The newly released data also do not include information on whether students who make it to college are taking credit-bearing classes or progressing towards a degree.

A preliminary analysis by the Notebook on whether students were staying in college did, however, show some evidence of persistence.

Looking citywide at the students who started out in the high school class of 2009, 80 percent of those who graduated high school and enrolled right away in college made it back for a second year. Neighborhood high school students did not lag by much here; 77 percent of those who enrolled directly in college came back for a second year.

Charter school success

The enrollment data show that Philadelphia's charter schools sent 48 percent of their 2005 cohort of first-time 9th graders to college, a rate markedly higher than both Philadelphia's neighborhood high schools and its citywide admission schools.

That figure does not include some recently established charters who have demonstrated success but did not have a 9th grade class in 2005.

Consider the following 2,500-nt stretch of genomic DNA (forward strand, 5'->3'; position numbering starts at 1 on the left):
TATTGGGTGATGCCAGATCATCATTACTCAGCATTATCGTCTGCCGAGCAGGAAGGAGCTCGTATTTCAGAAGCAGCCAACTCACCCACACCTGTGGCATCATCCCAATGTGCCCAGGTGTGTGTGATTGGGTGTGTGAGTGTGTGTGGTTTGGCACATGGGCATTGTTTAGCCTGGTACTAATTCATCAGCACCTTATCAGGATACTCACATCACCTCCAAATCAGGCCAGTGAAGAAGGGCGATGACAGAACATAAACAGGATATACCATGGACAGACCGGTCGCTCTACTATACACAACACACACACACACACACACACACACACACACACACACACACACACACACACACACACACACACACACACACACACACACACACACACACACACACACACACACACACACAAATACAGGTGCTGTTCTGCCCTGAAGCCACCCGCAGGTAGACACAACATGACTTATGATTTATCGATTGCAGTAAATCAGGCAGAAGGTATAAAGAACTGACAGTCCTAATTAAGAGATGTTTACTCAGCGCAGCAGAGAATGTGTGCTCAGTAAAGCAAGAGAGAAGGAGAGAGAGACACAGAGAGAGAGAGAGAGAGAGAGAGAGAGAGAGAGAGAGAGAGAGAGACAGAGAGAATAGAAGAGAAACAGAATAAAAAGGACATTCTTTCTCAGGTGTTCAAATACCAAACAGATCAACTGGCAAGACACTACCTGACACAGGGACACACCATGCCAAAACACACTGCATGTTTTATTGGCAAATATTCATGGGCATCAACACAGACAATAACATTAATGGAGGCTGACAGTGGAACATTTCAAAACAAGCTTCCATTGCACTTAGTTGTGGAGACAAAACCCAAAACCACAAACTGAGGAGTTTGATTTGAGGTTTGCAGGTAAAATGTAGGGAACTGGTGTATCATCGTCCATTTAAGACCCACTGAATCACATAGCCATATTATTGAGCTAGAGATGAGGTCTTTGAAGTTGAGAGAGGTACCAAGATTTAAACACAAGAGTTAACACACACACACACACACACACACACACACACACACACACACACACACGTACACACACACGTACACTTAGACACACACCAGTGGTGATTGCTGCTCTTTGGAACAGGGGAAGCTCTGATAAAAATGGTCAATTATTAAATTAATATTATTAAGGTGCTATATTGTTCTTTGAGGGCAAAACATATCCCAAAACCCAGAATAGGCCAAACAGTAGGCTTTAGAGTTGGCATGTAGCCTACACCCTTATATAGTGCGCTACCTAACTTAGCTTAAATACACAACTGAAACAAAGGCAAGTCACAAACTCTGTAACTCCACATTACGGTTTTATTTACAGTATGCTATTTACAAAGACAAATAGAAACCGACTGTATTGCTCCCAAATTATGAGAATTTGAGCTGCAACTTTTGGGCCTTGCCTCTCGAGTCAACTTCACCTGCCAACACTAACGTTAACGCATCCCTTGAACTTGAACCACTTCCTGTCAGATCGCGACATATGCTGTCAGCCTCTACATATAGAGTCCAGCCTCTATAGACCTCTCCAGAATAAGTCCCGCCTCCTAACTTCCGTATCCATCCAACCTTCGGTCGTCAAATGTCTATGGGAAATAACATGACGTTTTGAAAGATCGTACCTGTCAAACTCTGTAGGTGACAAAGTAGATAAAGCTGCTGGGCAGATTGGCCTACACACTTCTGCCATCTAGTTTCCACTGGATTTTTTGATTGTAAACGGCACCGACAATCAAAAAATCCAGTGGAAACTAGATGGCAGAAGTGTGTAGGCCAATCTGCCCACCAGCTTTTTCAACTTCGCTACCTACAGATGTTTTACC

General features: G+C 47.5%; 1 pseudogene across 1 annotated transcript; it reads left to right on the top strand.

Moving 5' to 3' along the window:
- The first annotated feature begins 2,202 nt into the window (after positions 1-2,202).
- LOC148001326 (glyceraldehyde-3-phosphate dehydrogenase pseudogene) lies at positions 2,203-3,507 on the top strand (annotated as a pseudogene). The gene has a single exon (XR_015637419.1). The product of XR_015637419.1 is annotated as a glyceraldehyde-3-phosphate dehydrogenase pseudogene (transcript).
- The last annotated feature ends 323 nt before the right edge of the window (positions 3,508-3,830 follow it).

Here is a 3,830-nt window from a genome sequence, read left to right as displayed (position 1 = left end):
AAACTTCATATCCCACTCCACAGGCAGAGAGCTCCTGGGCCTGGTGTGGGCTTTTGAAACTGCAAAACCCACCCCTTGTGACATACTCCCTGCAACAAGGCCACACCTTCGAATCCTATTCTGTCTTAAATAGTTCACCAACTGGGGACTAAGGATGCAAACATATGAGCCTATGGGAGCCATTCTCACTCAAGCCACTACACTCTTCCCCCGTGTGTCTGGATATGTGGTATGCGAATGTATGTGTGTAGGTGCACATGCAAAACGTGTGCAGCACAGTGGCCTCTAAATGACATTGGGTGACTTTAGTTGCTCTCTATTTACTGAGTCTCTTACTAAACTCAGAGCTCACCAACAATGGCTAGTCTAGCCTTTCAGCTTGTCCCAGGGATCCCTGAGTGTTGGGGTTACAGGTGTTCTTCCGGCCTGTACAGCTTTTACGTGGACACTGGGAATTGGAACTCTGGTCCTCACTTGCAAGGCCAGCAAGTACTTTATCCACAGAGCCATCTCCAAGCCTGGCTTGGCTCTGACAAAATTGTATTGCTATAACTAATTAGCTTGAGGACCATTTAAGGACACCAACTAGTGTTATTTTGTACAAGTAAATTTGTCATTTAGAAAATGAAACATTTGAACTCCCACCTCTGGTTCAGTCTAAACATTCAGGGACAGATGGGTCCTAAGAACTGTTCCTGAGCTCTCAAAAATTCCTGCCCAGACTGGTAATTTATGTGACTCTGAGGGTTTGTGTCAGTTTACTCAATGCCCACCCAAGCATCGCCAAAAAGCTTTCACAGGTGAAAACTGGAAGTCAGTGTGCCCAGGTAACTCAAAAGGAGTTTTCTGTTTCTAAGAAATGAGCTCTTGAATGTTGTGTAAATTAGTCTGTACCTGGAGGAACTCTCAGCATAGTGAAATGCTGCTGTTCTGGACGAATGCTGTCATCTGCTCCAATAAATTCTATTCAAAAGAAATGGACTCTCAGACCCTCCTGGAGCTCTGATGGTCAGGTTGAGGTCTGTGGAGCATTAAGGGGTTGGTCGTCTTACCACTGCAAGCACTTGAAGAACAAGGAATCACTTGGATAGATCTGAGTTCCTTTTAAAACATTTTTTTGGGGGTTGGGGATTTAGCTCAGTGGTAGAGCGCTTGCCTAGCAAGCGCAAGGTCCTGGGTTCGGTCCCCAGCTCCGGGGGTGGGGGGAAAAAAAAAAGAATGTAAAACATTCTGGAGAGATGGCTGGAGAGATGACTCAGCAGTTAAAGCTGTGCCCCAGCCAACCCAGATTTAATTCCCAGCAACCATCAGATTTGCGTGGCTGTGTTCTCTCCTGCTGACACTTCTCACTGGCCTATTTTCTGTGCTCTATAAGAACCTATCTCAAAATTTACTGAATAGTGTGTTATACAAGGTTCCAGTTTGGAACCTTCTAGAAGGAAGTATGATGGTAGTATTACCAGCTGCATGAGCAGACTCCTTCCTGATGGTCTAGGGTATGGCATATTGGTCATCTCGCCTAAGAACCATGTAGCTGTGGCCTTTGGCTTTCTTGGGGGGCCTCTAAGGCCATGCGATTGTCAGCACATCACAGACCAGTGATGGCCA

"If [charters] truly were open enrollment, they are definitely doing something we need to explore and understand and study," said the District's Newberg.

In recent years, postsecondary performance of students has emerged as an increasingly important measure of high schools' success. The District now factors high schools' college-going rates into schools' ratings on its School Performance Index.

With growing skepticism about the meaning of scores on high-stakes standardized tests, the college enrollment data from the National Student Clearinghouse offer a new means of assessing how high schools are doing – a useful tool for policymakers and parents alike as the District continues its move towards a portfolio model.